Jayampathy Wickramaratne, President’s Counsel, is absolutely spot on when he says ‘The doctrine of necessity is not a panacea for all ills, not a “kokatath thailaya”. ‘(see his article, ‘Doctrine of Necessity: Can it be invoked to govern without Parliament?). If indeed ‘doctrine of necessity’ is taken as a panacea for all ills, we would not need to have laws. ‘Necessity’ can be conjured at will by those who have the power to cite and, as is quite possible, benefit from its execution. This is why any discussion of the ‘Doctrine of Necessity’ is attended by a consideration of ‘Constitutional Exceptionalism.’ Sadly (and not unexpectedly, considering track record) Wickramaratne utters not a word about the latter.
Now Wickramaratne is a politician. He represented the United National Party (UNP) as a National List Member of Parliament. Keep that in mind. All claims, arguments and dismissals are framed by party interest, we have to conclude. In other words, he is no independent expert on things constitutional. Just to relieve any doubts on this, let me briefly flag some key plays by Wickramaratne.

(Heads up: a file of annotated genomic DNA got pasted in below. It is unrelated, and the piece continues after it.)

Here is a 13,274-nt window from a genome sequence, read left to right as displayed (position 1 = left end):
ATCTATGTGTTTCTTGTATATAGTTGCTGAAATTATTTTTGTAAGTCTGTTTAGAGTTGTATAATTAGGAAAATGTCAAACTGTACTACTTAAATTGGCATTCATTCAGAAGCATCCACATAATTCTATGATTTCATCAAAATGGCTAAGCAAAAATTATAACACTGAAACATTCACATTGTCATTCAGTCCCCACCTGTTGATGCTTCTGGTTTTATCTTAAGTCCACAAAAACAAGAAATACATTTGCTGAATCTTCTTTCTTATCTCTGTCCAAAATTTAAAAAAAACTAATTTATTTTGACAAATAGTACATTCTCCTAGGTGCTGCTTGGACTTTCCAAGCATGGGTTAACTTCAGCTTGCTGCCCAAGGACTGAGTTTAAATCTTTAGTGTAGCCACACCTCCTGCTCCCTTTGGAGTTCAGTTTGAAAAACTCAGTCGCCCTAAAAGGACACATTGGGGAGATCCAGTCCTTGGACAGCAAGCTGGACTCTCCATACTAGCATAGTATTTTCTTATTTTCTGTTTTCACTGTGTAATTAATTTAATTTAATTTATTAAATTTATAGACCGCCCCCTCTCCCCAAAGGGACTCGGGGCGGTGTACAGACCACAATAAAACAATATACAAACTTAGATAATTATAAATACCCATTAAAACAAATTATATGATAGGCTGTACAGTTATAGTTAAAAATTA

His party (possibly with much input from its resident Constitutional Expert) dumped Supreme Court objection to the draft 19th Amendment. The version that became law deliberately left ‘National Government’ ill-defined so as to subvert the limit on cabinet-size. Wickramaratne famously insisted that just because the Sri Lanka Muslim Congress (SLMC) supported the UNP, the term ‘National Government’ remains valid, even though the SLMC had just on MP after the 95 MPs of the United People’s Freedom Alliance (UPFA) had left the yahapalana arrangement.